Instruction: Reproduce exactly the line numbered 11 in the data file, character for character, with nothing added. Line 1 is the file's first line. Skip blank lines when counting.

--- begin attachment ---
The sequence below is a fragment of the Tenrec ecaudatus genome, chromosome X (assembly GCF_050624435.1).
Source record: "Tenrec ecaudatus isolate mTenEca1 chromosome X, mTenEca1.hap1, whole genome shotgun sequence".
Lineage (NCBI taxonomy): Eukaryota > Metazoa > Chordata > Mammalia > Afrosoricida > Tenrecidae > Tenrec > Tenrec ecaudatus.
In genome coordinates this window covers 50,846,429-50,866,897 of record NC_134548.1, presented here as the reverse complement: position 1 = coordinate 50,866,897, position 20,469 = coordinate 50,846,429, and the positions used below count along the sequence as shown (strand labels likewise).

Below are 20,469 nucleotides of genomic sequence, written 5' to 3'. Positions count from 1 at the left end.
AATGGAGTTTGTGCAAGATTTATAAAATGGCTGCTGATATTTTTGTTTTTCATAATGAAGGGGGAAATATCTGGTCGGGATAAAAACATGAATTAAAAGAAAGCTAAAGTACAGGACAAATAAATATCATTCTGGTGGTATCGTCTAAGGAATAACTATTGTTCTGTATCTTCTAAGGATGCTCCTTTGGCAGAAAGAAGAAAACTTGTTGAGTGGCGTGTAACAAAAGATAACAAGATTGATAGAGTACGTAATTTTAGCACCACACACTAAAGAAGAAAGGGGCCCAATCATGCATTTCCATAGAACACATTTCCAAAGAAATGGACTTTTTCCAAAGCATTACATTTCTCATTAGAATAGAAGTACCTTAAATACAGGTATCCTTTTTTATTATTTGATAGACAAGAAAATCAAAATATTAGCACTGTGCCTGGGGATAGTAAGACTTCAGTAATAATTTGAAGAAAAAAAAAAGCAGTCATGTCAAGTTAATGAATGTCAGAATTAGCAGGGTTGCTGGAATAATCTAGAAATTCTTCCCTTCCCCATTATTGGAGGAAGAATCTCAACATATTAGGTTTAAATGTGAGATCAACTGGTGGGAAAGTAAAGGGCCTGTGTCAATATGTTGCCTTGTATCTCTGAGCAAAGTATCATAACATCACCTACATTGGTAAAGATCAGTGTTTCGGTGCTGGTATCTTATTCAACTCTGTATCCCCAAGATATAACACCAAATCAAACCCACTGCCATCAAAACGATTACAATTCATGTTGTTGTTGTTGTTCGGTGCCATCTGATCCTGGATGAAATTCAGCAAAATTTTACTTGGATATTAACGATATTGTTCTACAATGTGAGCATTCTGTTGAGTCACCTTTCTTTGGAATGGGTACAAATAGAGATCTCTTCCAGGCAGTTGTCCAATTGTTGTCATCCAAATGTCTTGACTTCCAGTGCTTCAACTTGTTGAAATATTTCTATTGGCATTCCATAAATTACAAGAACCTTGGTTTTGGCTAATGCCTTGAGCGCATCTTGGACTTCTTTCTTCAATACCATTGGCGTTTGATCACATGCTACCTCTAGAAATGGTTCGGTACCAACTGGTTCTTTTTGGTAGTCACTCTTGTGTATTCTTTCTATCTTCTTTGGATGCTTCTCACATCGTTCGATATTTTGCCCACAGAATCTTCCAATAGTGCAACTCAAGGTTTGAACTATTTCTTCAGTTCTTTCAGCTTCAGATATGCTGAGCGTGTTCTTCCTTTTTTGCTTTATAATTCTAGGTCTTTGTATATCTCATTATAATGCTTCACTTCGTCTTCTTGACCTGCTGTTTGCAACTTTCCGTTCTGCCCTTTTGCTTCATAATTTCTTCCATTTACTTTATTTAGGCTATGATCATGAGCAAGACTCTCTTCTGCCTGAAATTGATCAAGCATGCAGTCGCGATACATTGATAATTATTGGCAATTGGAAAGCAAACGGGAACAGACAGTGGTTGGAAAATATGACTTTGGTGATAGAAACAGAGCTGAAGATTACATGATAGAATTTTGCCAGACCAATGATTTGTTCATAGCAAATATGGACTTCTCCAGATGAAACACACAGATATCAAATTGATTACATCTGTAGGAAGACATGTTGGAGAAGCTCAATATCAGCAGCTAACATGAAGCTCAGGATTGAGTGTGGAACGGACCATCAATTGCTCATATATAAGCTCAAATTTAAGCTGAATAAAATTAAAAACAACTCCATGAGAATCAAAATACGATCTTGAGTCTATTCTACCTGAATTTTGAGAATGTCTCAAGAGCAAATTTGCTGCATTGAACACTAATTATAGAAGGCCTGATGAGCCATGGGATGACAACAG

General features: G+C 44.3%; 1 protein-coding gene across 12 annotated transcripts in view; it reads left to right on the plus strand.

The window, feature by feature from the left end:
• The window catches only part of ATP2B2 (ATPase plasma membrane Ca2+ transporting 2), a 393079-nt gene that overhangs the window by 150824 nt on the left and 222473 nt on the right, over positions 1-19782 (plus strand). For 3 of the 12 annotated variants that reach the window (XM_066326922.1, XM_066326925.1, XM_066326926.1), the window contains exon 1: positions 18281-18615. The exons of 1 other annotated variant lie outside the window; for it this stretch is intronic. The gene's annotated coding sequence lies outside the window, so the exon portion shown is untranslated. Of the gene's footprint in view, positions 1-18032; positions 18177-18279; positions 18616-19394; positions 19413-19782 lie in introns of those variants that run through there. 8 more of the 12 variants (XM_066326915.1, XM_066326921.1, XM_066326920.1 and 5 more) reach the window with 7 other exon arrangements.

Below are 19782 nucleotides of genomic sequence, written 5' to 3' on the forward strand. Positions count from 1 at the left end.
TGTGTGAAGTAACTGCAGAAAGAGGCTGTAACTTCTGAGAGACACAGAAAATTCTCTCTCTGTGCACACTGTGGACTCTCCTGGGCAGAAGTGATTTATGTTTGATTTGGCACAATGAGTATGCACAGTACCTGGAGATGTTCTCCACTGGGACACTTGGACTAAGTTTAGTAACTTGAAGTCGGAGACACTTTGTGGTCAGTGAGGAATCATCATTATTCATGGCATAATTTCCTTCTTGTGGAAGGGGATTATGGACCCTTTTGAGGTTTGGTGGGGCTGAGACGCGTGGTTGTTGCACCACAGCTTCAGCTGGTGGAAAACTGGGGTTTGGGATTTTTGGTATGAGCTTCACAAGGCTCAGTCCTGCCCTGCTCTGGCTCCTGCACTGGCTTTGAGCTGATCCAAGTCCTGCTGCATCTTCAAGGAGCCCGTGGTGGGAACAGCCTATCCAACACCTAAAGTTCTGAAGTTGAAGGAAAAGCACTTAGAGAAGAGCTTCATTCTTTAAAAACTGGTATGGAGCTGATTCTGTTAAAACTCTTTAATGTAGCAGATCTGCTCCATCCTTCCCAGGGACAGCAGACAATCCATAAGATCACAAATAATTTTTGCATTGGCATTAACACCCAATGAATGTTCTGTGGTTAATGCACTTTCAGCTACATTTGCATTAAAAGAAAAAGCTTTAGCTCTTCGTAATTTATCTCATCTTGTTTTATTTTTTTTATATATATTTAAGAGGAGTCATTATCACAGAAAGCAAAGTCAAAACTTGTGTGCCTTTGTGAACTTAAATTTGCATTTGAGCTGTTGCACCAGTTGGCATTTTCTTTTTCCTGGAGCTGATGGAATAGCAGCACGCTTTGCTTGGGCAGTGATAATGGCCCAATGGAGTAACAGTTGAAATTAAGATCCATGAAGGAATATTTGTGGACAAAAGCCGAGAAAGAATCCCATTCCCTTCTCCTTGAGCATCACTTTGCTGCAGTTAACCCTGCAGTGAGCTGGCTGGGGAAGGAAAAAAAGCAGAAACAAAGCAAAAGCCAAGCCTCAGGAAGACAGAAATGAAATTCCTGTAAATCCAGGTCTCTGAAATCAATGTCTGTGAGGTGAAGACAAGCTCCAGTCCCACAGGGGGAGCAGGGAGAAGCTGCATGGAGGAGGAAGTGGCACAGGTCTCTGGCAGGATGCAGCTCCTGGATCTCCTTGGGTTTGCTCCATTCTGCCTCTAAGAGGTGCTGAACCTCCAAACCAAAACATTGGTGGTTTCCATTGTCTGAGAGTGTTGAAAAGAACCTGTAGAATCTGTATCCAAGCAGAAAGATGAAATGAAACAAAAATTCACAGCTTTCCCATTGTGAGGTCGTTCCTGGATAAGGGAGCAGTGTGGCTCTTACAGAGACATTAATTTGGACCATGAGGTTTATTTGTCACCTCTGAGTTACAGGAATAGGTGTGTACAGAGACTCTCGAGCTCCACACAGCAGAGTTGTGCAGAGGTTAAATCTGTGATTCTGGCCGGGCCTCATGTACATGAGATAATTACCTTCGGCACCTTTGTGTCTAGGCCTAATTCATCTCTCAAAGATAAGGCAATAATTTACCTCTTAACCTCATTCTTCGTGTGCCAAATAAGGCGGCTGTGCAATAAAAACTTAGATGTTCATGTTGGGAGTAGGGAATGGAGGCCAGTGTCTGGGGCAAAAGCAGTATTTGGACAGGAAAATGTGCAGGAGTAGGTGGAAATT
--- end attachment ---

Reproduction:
TGTGTGAAGTAACTGCAGAAAGAGGCTGTAACTTCTGAGAGACACAGAAAATTCTCTCTCTGTGCACACTGTGGACTCTCCTGGGCAGAAGTGATTTATGTTTGATTTGGCACAATGAGTATGCACAGTACCTGGAGATGTTCTCCACTGGGACACTTGGACTAAGTTTAGTAACTTGAAGTCGGAGACACTTTGTGGTCAGTGAGGAATCATCATTATTCATGGCATAATTTCCTTCTTGTGGAAGGGGATTATGGACCCTTTTGAGGTTTGGTGGGGCTGAGACGCGTGGTTGTTGCACCACAGCTTCAGCTGGTGGAAAACTGGGGTTTGGGATTTTTGGTATGAGCTTCACAAGGCTCAGTCCTGCCCTGCTCTGGCTCCTGCACTGGCTTTGAGCTGATCCAAGTCCTGCTGCATCTTCAAGGAGCCCGTGGTGGGAACAGCCTATCCAACACCTAAAGTTCTGAAGTTGAAGGAAAAGCACTTAGAGAAGAGCTTCATTCTTTAAAAACTGGTATGGAGCTGATTCTGTTAAAACTCTTTAATGTAGCAGATCTGCTCCATCCTTCCCAGGGACAGCAGACAATCCATAAGATCACAAATAATTTTTGCATTGGCATTAACACCCAATGAATGTTCTGTGGTTAATGCACTTTCAGCTACATTTGCATTAAAAGAAAAAGCTTTAGCTCTTCGTAATTTATCTCATCTTGTTTTATTTTTTTTATATATATTTAAGAGGAGTCATTATCACAGAAAGCAAAGTCAAAACTTGTGTGCCTTTGTGAACTTAAATTTGCATTTGAGCTGTTGCACCAGTTGGCATTTTCTTTTTCCTGGAGCTGATGGAATAGCAGCACGCTTTGCTTGGGCAGTGATAATGGCCCAATGGAGTAACAGTTGAAATTAAGATCCATGAAGGAATATTTGTGGACAAAAGCCGAGAAAGAATCCCATTCCCTTCTCCTTGAGCATCACTTTGCTGCAGTTAACCCTGCAGTGAGCTGGCTGGGGAAGGAAAAAAAGCAGAAACAAAGCAAAAGCCAAGCCTCAGGAAGACAGAAATGAAATTCCTGTAAATCCAGGTCTCTGAAATCAATGTCTGTGAGGTGAAGACAAGCTCCAGTCCCACAGGGGGAGCAGGGAGAAGCTGCATGGAGGAGGAAGTGGCACAGGTCTCTGGCAGGATGCAGCTCCTGGATCTCCTTGGGTTTGCTCCATTCTGCCTCTAAGAGGTGCTGAACCTCCAAACCAAAACATTGGTGGTTTCCATTGTCTGAGAGTGTTGAAAAGAACCTGTAGAATCTGTATCCAAGCAGAAAGATGAAATGAAACAAAAATTCACAGCTTTCCCATTGTGAGGTCGTTCCTGGATAAGGGAGCAGTGTGGCTCTTACAGAGACATTAATTTGGACCATGAGGTTTATTTGTCACCTCTGAGTTACAGGAATAGGTGTGTACAGAGACTCTCGAGCTCCACACAGCAGAGTTGTGCAGAGGTTAAATCTGTGATTCTGGCCGGGCCTCATGTACATGAGATAATTACCTTCGGCACCTTTGTGTCTAGGCCTAATTCATCTCTCAAAGATAAGGCAATAATTTACCTCTTAACCTCATTCTTCGTGTGCCAAATAAGGCGGCTGTGCAATAAAAACTTAGATGTTCATGTTGGGAGTAGGGAATGGAGGCCAGTGTCTGGGGCAAAAGCAGTATTTGGACAGGAAAATGTGCAGGAGTAGGTGGAAATT